The answer?  Edinburgh.  After repelling repeated enemy phases in their own 22, they forced a turnover and cleared deep.  Under pressure, Cardiff coughed up a penalty as a result of pressure from Schoeman at the tackle.  Hickey assured the win with a third penalty on 78 minutes  for a 14-6 advantage over a valiant Cardiff side that they were not to surrender.

The international block has seen the Gunners take 13 from a possible 15 league points.  Not a bad haul at all.



Edinburgh:41 (20) Connacht: 14 (7)

Due to commitments elsewhere, I was unable to make it to BT Murrayfield for this key PRO14 Conference B clash this evening.  My frustration was quintupled as, due to a malfunction on the Premier Sports app on not one but two devices (the subscription for which, to add insult to injury, I appear to have been billed twice), I was forced to watch referee Pitrea repeatedly and endlessly debating whether or not Matt Scott had actually scored the Gunners' first try. 

Over and over and over and over and over and over and over and over and over and over and over and over and over again.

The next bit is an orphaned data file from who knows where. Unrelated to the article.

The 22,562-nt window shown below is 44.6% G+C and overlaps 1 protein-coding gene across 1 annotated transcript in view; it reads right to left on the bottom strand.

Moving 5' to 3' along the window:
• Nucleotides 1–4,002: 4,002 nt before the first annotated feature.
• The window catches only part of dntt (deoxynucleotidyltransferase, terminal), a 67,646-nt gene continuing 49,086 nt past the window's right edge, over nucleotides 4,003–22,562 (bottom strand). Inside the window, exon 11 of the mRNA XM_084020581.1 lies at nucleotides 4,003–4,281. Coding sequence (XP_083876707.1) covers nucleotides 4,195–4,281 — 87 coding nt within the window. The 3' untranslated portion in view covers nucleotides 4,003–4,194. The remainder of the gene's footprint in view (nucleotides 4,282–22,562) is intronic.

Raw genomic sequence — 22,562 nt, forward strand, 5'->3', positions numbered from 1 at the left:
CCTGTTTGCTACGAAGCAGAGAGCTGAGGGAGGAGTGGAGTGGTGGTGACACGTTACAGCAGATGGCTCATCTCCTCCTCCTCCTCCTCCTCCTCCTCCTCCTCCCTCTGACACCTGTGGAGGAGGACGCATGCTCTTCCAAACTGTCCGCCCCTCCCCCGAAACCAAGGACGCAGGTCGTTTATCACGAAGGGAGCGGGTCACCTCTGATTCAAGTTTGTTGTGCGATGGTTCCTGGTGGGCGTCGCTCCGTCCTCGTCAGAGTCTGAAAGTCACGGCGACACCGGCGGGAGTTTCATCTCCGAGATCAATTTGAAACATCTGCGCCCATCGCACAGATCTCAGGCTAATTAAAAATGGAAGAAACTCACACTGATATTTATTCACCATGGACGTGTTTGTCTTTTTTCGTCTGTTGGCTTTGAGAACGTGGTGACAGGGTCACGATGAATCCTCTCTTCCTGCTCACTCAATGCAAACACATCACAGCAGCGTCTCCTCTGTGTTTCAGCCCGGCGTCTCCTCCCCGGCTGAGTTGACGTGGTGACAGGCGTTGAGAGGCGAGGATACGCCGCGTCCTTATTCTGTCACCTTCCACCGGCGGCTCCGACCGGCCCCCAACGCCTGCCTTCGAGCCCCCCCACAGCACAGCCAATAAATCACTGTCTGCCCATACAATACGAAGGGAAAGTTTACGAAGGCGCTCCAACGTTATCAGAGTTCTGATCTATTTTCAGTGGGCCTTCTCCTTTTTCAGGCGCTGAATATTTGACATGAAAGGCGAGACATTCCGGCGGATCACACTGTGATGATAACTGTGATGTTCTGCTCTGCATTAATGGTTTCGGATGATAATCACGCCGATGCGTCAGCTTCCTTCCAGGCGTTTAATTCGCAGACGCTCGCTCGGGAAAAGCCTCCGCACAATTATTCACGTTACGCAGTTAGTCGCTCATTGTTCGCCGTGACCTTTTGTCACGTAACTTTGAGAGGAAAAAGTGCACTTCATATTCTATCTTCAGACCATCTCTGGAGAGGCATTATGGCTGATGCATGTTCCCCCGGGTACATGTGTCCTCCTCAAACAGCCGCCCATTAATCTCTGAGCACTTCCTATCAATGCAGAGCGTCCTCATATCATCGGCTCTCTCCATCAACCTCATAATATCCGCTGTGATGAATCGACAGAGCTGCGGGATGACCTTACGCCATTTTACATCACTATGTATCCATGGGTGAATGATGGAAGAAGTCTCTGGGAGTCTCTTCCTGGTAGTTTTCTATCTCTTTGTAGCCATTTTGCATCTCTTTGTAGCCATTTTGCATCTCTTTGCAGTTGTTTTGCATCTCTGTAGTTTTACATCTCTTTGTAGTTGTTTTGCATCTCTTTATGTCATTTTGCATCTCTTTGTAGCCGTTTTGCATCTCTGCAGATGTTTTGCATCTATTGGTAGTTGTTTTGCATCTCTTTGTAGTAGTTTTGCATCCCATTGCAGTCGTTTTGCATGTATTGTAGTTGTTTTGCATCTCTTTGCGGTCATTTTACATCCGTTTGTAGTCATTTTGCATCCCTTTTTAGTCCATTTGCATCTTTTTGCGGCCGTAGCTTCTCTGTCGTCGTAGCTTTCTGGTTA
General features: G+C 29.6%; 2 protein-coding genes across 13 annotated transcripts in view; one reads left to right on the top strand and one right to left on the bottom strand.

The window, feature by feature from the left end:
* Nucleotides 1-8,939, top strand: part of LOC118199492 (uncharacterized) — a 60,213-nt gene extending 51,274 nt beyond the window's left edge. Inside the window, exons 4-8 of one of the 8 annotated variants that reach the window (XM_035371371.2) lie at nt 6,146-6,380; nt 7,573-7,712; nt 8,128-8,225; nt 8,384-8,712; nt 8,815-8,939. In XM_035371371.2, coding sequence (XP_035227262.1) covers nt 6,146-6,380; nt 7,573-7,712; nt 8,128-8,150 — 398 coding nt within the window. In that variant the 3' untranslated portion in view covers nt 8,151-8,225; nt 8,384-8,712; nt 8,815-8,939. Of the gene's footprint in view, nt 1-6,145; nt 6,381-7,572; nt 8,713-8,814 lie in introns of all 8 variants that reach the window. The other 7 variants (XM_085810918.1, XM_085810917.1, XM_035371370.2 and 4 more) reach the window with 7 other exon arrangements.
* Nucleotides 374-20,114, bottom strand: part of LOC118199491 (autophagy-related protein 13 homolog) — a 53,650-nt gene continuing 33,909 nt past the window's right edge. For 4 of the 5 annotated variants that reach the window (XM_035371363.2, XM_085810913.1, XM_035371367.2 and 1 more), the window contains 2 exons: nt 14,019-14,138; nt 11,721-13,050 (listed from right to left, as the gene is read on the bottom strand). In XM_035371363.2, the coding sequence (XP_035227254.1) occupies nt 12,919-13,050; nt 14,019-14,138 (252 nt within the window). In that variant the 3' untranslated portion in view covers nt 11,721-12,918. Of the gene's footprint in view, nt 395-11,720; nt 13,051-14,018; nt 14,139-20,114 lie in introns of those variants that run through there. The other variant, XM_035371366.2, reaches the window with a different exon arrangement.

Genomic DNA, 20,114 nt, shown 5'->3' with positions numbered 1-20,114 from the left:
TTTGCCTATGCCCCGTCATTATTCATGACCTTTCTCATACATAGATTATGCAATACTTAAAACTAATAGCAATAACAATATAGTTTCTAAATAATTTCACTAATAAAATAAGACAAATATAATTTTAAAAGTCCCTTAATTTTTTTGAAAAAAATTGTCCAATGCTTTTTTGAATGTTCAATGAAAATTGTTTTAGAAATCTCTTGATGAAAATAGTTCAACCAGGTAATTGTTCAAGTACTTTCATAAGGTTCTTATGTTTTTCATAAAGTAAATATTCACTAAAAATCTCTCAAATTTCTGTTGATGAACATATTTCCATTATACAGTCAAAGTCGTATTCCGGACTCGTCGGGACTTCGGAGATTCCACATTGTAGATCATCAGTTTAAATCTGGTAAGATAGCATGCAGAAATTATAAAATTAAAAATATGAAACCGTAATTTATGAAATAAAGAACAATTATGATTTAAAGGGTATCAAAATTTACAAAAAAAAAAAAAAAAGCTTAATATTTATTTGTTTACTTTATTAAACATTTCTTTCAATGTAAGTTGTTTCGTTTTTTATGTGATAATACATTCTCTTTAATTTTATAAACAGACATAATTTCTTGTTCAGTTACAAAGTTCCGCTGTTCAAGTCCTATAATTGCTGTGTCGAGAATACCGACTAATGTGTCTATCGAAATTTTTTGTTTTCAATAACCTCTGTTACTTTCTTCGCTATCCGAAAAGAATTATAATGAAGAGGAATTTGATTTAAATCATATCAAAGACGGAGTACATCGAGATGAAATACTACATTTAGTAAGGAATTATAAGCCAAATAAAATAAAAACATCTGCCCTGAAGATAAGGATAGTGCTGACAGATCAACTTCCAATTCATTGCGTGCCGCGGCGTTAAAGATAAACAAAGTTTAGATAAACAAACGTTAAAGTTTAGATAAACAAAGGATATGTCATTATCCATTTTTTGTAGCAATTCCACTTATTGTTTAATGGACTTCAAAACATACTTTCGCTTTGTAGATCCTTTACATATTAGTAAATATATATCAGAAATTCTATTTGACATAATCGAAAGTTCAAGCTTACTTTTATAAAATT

It was like some awful terrestrial Limbo.  And I could only find Dundee United on the wireless.  Where was Peter Wright in my hour of need?

Anyway, after the biblical deluges of the last couple of weeks, a damp and windy BT Murrayfield seemed almost balmy by comparison prior to kick off.  Despite extensive international absences, the Gunners nonethless fielded


Plus ça change, plus c'est la même chose

Edinburgh: 61 (19) Southern Kings: 13 (13)

The end of 2019 and the accompanying end of the decade has seen pretty much everyone selecting their team of the last 10 years, in whatever sport.  I have been looking back in a different way, stumbling across old friends as I clear the spare room ready for new use.

There's been a small sweet tin, carefully labelled in youthful hand 'Scotland v Barbarians 1983', containing a tiny, dessicated tangle of Murrayfield grass collected back in the days when you could invade the pitch after no side without getting arrested.  Among the programmes is one from my only ever visit to The Gnoll in Neath, in 2002, with a youthful, tanned Big Gav Henson smouldering characteristically on the cover; an Embra cap signed by Berwick legend Craig 'Biggers' Smith; and one of those tiny Scotland rugby balls, signed personally by Brendan 'The Chainsaw' Laney.

So many memories.  So much has changed in the succeeding years.

Yet while the idea that the Gunners would play in a